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(Someone Else’s Heart is the co-winner of the December 2012 Hammer to Nail Short Film Contest. Visit Zachary Wigon’s official website for contact information.)

Is our increasing dependence on virtual communication deforming the way we interact with others in our real, everyday lives? Isn’t there something inherently strange about all this “how many friends and followers do you have” business of late? While the internet is without question an incredibly useful contribution to our modern world, on the other side of that coin, take a few steps back and watch someone “interacting” with their computer. Whether they are playing online poker or writing an email or reading a work of great literature or speaking with a loved one, there they are, just sitting there, their glazed eyes mesmerized by a flat, glowing screen.

In Someone Else’s Heart, writer/director Zachary Wigon explores his own suspicions about the puzzling direction in which romantic human interaction has been heading in the early 21st century. Though Wigon’s film asks more questions than it answers—in a good way, mind you—by the end, his point is made very clear: before you start dating someone, you should probably actually meet them first.

New York City resident Harrie (David Gelles) is having a choppy Skype session with his girlfriend Madeline (Libby Woodbridge), who is living in Berlin at the moment. At first, one assumes that Harrie and Madeline are living apart from each other because of a work or school obligation. But at one point, Madeline asks Harrie a jarring, troubling question: “What if you meet me and I’m ugly?” What if he meets her? Apparently, Harrie and Madeline’s has been a virtual, long distance relationship all along, which obviously raises a few red flags.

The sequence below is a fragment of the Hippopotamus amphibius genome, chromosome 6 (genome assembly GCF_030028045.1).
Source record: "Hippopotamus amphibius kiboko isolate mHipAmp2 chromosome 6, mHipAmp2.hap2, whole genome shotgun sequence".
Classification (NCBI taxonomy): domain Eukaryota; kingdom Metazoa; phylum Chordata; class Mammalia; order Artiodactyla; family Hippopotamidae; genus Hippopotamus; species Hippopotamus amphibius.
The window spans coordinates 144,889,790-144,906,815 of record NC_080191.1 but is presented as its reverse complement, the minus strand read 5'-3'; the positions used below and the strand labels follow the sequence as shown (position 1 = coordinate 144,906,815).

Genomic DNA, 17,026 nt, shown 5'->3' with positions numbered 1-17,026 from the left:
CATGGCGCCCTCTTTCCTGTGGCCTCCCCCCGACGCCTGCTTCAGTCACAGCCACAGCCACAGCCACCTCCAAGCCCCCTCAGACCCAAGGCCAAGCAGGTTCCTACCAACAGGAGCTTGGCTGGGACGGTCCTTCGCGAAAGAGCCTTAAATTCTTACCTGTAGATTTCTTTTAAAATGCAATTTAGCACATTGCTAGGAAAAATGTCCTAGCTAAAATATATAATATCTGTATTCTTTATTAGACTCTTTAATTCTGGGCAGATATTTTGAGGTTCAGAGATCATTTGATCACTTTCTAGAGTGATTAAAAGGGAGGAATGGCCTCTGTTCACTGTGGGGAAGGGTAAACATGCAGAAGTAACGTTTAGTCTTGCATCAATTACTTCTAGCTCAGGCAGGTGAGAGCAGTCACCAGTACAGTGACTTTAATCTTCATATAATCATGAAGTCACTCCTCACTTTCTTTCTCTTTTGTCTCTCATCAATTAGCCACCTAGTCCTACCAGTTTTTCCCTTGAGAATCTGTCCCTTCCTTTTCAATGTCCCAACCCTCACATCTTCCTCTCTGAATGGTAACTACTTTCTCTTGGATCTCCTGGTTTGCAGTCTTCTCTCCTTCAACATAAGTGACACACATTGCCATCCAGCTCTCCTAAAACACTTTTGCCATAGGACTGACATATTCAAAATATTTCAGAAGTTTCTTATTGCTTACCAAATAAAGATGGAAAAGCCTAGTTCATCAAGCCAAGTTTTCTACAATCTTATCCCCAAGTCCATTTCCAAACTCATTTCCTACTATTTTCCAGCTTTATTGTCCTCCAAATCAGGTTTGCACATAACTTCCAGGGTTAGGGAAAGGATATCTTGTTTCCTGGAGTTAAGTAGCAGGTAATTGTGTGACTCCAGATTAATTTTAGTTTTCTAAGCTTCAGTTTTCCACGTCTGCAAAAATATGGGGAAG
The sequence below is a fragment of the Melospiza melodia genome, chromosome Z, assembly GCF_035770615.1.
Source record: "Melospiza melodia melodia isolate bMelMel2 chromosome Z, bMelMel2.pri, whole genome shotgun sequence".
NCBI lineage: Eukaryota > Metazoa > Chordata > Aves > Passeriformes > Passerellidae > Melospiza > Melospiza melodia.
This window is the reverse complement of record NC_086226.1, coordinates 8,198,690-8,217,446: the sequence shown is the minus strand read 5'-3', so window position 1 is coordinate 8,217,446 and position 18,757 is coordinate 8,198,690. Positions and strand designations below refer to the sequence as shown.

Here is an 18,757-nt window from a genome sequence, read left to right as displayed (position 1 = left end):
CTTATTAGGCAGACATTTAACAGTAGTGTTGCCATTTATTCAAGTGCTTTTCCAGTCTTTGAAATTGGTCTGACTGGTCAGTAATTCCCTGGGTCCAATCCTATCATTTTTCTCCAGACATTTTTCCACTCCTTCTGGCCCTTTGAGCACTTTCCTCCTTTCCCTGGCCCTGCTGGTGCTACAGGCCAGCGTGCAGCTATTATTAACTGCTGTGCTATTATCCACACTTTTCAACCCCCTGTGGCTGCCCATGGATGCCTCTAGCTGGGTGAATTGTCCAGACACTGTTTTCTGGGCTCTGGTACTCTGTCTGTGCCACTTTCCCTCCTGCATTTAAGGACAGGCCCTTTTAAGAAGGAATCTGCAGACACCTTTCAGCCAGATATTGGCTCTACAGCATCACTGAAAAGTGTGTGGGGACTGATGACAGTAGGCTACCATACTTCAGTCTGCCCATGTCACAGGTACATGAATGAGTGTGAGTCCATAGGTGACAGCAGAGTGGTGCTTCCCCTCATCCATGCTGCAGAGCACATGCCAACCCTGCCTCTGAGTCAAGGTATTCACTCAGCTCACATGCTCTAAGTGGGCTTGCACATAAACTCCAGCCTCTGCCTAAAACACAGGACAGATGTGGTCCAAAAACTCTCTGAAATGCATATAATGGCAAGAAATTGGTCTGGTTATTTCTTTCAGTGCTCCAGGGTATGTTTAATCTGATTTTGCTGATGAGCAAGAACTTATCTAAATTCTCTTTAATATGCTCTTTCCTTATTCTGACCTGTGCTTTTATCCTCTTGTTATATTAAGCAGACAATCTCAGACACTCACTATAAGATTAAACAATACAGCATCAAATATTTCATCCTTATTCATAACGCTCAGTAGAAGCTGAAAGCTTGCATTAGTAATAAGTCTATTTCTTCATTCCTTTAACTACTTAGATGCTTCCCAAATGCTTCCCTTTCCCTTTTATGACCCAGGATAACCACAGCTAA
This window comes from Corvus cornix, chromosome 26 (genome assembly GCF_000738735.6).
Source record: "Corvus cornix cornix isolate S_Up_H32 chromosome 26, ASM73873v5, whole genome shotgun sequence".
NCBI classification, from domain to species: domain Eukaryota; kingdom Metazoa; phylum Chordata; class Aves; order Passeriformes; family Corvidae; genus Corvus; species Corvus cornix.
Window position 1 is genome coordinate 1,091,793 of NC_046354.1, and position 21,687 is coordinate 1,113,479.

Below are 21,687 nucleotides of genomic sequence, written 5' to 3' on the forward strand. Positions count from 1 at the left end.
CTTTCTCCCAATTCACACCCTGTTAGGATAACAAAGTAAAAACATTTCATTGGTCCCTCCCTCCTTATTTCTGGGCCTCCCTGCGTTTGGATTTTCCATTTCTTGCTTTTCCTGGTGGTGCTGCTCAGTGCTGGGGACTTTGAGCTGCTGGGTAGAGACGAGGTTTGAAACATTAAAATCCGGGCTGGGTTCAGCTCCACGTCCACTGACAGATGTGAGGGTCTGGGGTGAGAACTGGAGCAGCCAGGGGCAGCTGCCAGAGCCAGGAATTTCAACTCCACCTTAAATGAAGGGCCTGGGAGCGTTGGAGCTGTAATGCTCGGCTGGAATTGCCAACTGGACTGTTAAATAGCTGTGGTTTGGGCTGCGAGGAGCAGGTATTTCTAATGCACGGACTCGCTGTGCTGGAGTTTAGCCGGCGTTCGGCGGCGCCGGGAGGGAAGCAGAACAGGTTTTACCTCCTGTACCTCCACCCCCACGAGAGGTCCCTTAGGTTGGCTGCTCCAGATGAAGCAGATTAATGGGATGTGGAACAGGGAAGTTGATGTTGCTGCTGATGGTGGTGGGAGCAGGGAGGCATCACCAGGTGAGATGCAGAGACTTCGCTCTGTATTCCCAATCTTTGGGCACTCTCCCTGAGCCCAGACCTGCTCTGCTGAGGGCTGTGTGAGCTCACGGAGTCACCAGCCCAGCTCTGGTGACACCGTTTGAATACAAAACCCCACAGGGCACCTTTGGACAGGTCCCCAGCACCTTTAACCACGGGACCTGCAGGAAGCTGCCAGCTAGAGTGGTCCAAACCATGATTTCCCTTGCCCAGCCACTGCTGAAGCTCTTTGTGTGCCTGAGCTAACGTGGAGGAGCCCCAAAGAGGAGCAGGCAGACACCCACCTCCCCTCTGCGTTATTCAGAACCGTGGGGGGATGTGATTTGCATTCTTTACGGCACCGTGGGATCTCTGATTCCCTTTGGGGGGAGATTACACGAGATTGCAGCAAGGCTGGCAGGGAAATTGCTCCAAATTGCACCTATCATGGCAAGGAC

On this day, when Harrie and Madeline hang up their computers, a literal siren goes off in Harrie’s mind, sparking some internet-enhanced detective work that leads him to question if Madeline is who—or, rather, where—she says she is. That night, Harrie’s search leads him to a Manhattan nightclub, where he innocently interacts with Vicky (Liz Holtan), a Facebook friend of Madeline’s. With the stealth of an A-level detective, Harrie tracks down some more concrete details. Which leads to his next and final stop: Brooklyn. Here Harrie learns an uncomfortable truth about “his girlfriend.”

Though technically a drama, Someone Else’s Heart has the creeping tension of a cyber-thriller, thanks in large part to the work of cinematographer Chris Teague, editor David Barker, composer Christoph Hochheim, and sound designer Gregg Swiatlowski. But Someone Else’s Heart is ultimately Zachary Wigon’s show. Best known up until now as a film journalist (for indieWIRE, Movieline, Slant Magazine, MUBI, and others), Wigon proves with this haunting 17-minute film that he is a startlingly assured writer/director in his own right. One hopes that he expands his talents to the feature realm in the very near future.

— Michael Tully


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Michael Tully was born and raised in Maryland and now lives on Tennis Court in Brooklyn. His most recent narrative feature, Septien, world-premiered at the 2011 Sundance Film Festival and was picked up for distribution by Sundance Selects. In addition to directing Cocaine Angel (2006) and Silver Jew (2007), he is also a proud alumni of Filmmaker Magazine's annual "25 New Faces of Independent Film" club (2006). Visit his indieWIRE blog Boredom at its Boredest——for more sporadic personal updates.

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